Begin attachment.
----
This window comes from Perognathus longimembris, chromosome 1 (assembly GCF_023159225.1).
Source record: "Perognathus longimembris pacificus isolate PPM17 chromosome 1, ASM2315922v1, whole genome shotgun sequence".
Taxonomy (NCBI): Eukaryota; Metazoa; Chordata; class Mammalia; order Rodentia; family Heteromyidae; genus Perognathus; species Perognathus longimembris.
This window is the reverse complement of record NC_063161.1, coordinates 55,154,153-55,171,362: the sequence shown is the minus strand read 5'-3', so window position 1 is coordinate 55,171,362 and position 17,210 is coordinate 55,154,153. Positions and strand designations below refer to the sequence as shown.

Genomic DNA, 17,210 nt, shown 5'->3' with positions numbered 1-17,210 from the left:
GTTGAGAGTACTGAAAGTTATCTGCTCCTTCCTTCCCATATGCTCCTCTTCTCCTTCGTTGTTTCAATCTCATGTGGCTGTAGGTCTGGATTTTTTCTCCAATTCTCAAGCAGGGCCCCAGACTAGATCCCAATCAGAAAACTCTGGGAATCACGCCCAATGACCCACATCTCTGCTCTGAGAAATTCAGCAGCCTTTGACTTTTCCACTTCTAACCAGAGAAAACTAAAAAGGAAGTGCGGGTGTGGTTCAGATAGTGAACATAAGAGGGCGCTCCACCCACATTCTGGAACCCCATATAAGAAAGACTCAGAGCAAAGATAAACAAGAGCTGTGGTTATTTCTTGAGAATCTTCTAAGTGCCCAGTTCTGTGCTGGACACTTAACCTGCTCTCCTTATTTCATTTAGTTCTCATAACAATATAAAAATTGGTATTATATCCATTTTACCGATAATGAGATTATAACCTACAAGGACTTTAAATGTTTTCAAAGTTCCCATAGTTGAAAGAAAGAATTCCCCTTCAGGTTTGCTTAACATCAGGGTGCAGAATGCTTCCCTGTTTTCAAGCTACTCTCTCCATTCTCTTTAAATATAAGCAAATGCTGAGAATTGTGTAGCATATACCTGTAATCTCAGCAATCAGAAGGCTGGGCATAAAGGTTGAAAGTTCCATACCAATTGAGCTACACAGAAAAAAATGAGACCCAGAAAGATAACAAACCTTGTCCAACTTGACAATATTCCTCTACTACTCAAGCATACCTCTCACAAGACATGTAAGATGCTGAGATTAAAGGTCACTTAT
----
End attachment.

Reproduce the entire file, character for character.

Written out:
This window comes from Perognathus longimembris, chromosome 1 (assembly GCF_023159225.1).
Source record: "Perognathus longimembris pacificus isolate PPM17 chromosome 1, ASM2315922v1, whole genome shotgun sequence".
Taxonomy (NCBI): Eukaryota; Metazoa; Chordata; class Mammalia; order Rodentia; family Heteromyidae; genus Perognathus; species Perognathus longimembris.
This window is the reverse complement of record NC_063161.1, coordinates 55,154,153-55,171,362: the sequence shown is the minus strand read 5'-3', so window position 1 is coordinate 55,171,362 and position 17,210 is coordinate 55,154,153. Positions and strand designations below refer to the sequence as shown.

Genomic DNA, 17,210 nt, shown 5'->3' with positions numbered 1-17,210 from the left:
GTTGAGAGTACTGAAAGTTATCTGCTCCTTCCTTCCCATATGCTCCTCTTCTCCTTCGTTGTTTCAATCTCATGTGGCTGTAGGTCTGGATTTTTTCTCCAATTCTCAAGCAGGGCCCCAGACTAGATCCCAATCAGAAAACTCTGGGAATCACGCCCAATGACCCACATCTCTGCTCTGAGAAATTCAGCAGCCTTTGACTTTTCCACTTCTAACCAGAGAAAACTAAAAAGGAAGTGCGGGTGTGGTTCAGATAGTGAACATAAGAGGGCGCTCCACCCACATTCTGGAACCCCATATAAGAAAGACTCAGAGCAAAGATAAACAAGAGCTGTGGTTATTTCTTGAGAATCTTCTAAGTGCCCAGTTCTGTGCTGGACACTTAACCTGCTCTCCTTATTTCATTTAGTTCTCATAACAATATAAAAATTGGTATTATATCCATTTTACCGATAATGAGATTATAACCTACAAGGACTTTAAATGTTTTCAAAGTTCCCATAGTTGAAAGAAAGAATTCCCCTTCAGGTTTGCTTAACATCAGGGTGCAGAATGCTTCCCTGTTTTCAAGCTACTCTCTCCATTCTCTTTAAATATAAGCAAATGCTGAGAATTGTGTAGCATATACCTGTAATCTCAGCAATCAGAAGGCTGGGCATAAAGGTTGAAAGTTCCATACCAATTGAGCTACACAGAAAAAAATGAGACCCAGAAAGATAACAAACCTTGTCCAACTTGACAATATTCCTCTACTACTCAAGCATACCTCTCACAAGACATGTAAGATGCTGAGATTAAAGGTCACTTAT